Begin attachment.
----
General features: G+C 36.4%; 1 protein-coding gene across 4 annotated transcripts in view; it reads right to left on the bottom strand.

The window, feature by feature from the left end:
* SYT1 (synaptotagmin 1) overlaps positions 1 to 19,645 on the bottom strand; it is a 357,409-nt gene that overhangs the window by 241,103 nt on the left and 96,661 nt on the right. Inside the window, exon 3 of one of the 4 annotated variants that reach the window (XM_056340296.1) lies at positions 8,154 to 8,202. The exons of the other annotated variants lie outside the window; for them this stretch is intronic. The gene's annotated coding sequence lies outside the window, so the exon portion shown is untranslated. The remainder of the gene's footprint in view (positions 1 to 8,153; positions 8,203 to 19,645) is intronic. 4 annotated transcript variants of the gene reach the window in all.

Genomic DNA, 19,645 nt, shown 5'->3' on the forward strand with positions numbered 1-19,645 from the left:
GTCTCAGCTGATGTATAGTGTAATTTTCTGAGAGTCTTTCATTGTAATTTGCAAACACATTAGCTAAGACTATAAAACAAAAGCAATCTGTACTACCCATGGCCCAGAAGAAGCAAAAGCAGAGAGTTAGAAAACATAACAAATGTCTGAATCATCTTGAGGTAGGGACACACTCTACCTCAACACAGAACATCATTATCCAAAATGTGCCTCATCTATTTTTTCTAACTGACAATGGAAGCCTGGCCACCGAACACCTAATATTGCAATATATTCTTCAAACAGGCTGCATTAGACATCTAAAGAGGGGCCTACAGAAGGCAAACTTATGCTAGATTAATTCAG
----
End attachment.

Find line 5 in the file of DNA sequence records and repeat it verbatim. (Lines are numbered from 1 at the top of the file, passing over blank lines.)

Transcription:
GTCTCAGCTGATGTATAGTGTAATTTTCTGAGAGTCTTTCATTGTAATTTGCAAACACATTAGCTAAGACTATAAAACAAAAGCAATCTGTACTACCCATGGCCCAGAAGAAGCAAAAGCAGAGAGTTAGAAAACATAACAAATGTCTGAATCATCTTGAGGTAGGGACACACTCTACCTCAACACAGAACATCATTATCCAAAATGTGCCTCATCTATTTTTTCTAACTGACAATGGAAGCCTGGCCACCGAACACCTAATATTGCAATATATTCTTCAAACAGGCTGCATTAGACATCTAAAGAGGGGCCTACAGAAGGCAAACTTATGCTAGATTAATTCAG